FORMER peace panel chairman retired general Rodolfo Garcia and University of the Philippines professor and political analyst Clarita Carlos said on Monday that there is no need to rush the passing of the proposed Bangsamoro Basic Law (BBL) before the term of President Benigno Aquino III ends in 2016.
At the same time, Senate president pro tempore Ralph Recto said the Bangsamoro Basic Law cannot pass at its present form and has to undergo revision and improvements while Magdalo Rep. Gary Alejano confirmed that lawmakers are averse to some of its provisions.
Garcia, who once headed the government’s peace panel, said the BBL cannot be rushed because it was obvious that it is currently “in hard times.
“There is an outpouring of negative sentiments against the BBL,” he said.
Garcia pointed out that the BBL allows for a police force under the Bangsamoro and but people are now wary of giving the Moro Islamic Liberation Front (MILF) their own police force amid the Mamasapano incident.
Garcia explained that a rushed BBL may not reflect what has been stipulated in the Comprehensive Agreement on the Bangsamoro earlier signed by the MILF and Aquino.
“The question is, will [the BBL] be acceptable to our brother Muslims?” he asked.
Garcia, however, warned that the alternative of peace is not acceptable.
“The imperative is for us to have the BBL. Perhaps it is wise to put on hold when emotions are still running high… but let’s go back to work in putting BBL into law. The alternative is hard to imagine. The alternative is possibly war,” he said.
Carlos, on the other hand, said that it is better to allow time to pass before the bill is signed.
Speaking in an interview with ABS-CBN’s “The Bottomline,” Carlos said: “Let time pass. Let’s not anymore rush this to make it before the end of the Aquino administration, which has around 500 days or so left.”
Carlos noted that emotions are still running high after the death of 44 police commandos, 18 MILF members and at least seven civilians in the Mamasapano clash last January 25.
She noted that there are many forces who want the BBL passed to add to Aquino’s legacies.
Still, Carlos hopes the Mamasapano incident will not be the kiss of death for the BBL.
“Let emotions die down. That’s the reason why negotiations can’t be done at the heat of the moment. Otherwise, you make mistakes and errors in judgment,” she said, adding that “graduated peace” should be the battle cry for now.
“I think peace in parts or graduated peace is where we should go,” she said.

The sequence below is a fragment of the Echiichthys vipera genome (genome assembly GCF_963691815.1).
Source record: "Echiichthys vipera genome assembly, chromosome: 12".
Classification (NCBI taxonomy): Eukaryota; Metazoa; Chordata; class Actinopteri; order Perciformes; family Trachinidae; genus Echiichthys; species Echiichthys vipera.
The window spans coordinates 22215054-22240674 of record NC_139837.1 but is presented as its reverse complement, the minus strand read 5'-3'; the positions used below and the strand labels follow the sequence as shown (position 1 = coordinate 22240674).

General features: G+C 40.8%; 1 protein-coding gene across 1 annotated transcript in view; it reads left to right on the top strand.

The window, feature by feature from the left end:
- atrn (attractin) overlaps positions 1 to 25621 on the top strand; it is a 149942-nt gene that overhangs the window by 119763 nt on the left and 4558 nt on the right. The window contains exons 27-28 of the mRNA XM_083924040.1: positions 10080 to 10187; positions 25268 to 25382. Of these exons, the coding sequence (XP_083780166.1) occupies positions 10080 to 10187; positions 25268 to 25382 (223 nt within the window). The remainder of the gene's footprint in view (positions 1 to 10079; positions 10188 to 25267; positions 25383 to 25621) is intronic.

She also urged the adults who want to scuttle the BBL altogether to “give our young people the optimism of the future,” saying that peace is still possible.
“Yes, there have been lots of challenges in the past, but people have to move forward. People will take stock of what happened, but people will realize the long term effects of peace,” she said.
In the Senate, president pro tempore Ralph Recto said the Bangsamoro Basic Law (BBL) must be cured of its perceived constitutional defects as it is “littered with policy landmines which must be defused.
Recto said the bill cannot pass at its present form, and has to undergo revision and improvements.
“But amending the bill should not be equated with mangling it,” said Recto as he assured the Senate will not be “blackmailed into rubber-stamping” the approval of the MILF-drafted proposed BBL.
“We have to fix it here. It must pass the constitutional litmus test here. It’s better for the legislature to make it constitutionally-compliant than for the Supreme Court to strike it down later,” Recto said.
Recto said another “contentious” issue is in the area of “financing the peace.”
He said the BBL is basically an appropriations bill since. It creates financial obligations in the tens of billions of pesos. It also binds the national government, and ultimately taxpayers, to allocate large sums of money every year,” Recto said.
“On the first year alone of the Bangsamoro establishment, the projected minimum cost is P75 billion,” Recto said, citing official estimates on the fiscal impact of the creation of the Moro sub-state in Mindanao.
He said a big chunk of this is in the form of a “block grant,” which in 2016, according to testimonies of government officials, will be around P27 billion.
In the draft BBL, he said the block grant is automatically appropriated, meaning Congress is obliged to approve it. It may be open to congressional scrutiny, but not to congressional deletion or even reduction.
“Many were saying that this like our sovereign debt. In our budget, the national debt is automatically appropriated,” he said.
The BBL also provides for a “Special Development Fund” which will be remitted by Manila to the Bangsamoro government.
He said P10 billion is bigger than the combined budget of the Tourism (DOT) and Trade and Industry (DTI) departments, or the Technical Education and Skills Development Authority (TESDA).
On top of these entitlements, he said barangays, cities, towns and provinces constituting the Bangsamoro region will continue receiving their Internal Revenue Allotments (IRA), which is the share of local governments from taxes collected by the national government.
Despite the huge allocations, there will be status quo on what national government agencies are spending in the region, Recto said. “The block grant, the SDF and other entitlements are over and above present spending levels.”